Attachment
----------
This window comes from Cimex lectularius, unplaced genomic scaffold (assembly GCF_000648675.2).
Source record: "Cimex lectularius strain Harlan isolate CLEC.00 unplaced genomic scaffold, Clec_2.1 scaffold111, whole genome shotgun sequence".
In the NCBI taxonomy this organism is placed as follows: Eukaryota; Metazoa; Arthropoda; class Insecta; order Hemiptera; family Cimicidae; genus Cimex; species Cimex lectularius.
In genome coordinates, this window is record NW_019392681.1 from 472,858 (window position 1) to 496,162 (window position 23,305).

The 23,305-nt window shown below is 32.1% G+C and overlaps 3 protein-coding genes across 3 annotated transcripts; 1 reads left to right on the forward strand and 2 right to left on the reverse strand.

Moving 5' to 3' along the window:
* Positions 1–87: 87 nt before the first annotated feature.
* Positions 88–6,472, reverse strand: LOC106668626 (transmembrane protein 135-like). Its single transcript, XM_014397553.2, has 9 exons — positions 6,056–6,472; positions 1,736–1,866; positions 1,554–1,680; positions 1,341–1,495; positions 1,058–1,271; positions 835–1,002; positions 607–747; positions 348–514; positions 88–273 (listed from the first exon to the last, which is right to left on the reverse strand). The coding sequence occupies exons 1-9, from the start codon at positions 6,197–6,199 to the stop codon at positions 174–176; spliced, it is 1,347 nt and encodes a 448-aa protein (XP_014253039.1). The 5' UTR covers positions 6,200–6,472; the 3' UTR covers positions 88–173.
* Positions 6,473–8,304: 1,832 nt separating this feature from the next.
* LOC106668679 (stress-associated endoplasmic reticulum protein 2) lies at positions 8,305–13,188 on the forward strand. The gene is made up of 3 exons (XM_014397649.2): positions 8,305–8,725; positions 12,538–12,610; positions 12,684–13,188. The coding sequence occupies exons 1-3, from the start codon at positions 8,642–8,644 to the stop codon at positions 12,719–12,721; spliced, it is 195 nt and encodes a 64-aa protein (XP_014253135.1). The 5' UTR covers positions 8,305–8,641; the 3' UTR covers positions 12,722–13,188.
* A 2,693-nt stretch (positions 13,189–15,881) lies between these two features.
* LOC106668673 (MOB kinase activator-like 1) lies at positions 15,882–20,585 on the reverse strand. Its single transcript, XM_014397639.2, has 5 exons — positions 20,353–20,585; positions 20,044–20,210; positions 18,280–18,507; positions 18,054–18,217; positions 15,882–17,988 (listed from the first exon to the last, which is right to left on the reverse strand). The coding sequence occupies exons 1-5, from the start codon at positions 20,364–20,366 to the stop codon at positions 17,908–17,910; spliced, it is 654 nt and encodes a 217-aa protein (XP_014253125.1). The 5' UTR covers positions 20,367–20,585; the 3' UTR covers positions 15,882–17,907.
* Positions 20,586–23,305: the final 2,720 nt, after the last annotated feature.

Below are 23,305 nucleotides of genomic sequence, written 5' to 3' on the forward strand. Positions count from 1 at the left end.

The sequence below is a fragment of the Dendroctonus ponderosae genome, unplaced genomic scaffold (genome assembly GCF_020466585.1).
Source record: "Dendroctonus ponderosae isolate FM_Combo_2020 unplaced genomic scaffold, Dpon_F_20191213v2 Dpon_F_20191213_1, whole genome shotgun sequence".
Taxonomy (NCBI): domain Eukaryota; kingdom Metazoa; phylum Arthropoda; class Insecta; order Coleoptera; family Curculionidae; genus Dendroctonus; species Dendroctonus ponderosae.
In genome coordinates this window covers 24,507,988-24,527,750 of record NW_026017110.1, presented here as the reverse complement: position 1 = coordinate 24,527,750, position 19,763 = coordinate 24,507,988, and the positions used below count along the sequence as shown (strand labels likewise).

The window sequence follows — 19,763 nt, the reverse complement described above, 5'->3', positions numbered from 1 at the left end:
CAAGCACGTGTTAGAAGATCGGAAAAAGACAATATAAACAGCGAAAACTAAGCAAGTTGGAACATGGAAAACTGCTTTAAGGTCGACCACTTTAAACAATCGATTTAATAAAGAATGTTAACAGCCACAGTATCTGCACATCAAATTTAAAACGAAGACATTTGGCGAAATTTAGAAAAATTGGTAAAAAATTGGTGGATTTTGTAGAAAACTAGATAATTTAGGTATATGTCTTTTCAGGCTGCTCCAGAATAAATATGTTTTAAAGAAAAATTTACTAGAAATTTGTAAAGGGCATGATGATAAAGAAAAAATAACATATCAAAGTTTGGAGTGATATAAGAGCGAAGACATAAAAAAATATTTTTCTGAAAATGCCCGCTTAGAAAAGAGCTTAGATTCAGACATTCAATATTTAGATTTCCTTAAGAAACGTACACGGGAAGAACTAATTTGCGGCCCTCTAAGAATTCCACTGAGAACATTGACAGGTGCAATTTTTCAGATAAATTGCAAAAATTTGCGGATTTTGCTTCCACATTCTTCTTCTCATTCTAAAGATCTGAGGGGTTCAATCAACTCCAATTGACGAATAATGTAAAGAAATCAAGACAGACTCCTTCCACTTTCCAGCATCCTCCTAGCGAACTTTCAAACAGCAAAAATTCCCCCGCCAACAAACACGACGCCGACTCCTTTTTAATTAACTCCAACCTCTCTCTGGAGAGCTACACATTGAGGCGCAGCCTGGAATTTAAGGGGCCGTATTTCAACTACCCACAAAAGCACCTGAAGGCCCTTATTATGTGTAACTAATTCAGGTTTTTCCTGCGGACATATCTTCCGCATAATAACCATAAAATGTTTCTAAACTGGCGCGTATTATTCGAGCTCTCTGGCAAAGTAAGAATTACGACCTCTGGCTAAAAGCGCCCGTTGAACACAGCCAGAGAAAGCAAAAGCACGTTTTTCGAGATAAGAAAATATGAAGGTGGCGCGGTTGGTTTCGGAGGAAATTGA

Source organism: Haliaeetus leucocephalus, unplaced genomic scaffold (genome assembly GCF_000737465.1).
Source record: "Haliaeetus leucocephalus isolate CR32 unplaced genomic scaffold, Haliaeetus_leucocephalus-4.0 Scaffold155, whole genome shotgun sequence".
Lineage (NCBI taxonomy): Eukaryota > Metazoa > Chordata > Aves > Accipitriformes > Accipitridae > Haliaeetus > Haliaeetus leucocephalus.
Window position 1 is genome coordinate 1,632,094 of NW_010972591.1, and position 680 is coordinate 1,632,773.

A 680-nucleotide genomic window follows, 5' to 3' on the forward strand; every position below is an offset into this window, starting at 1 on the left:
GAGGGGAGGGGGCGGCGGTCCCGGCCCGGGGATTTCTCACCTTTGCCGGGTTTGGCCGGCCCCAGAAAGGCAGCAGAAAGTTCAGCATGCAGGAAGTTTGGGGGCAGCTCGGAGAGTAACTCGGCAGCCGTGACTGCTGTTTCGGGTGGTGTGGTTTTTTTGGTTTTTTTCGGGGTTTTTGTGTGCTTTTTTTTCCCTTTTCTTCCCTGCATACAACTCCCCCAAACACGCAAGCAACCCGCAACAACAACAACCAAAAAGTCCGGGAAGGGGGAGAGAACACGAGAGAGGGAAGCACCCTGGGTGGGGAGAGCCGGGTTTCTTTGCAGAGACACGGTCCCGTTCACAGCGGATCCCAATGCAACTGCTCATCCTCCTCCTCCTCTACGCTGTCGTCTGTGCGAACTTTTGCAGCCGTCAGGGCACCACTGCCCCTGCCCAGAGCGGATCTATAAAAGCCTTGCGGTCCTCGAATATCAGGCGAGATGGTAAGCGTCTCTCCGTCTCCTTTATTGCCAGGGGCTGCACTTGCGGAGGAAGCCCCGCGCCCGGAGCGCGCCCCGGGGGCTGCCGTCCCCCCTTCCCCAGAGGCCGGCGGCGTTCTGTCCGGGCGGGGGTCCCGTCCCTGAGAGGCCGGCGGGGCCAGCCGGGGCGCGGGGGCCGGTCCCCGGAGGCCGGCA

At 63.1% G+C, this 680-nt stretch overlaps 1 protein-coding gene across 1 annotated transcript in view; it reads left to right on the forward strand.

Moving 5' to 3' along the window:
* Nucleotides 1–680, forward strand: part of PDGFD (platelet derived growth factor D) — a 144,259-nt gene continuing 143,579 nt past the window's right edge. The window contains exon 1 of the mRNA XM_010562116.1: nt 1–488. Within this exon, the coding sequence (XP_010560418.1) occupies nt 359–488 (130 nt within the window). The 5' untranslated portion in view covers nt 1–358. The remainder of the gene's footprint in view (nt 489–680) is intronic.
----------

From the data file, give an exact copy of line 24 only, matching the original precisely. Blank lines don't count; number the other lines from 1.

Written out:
Window position 1 is genome coordinate 1,632,094 of NW_010972591.1, and position 680 is coordinate 1,632,773.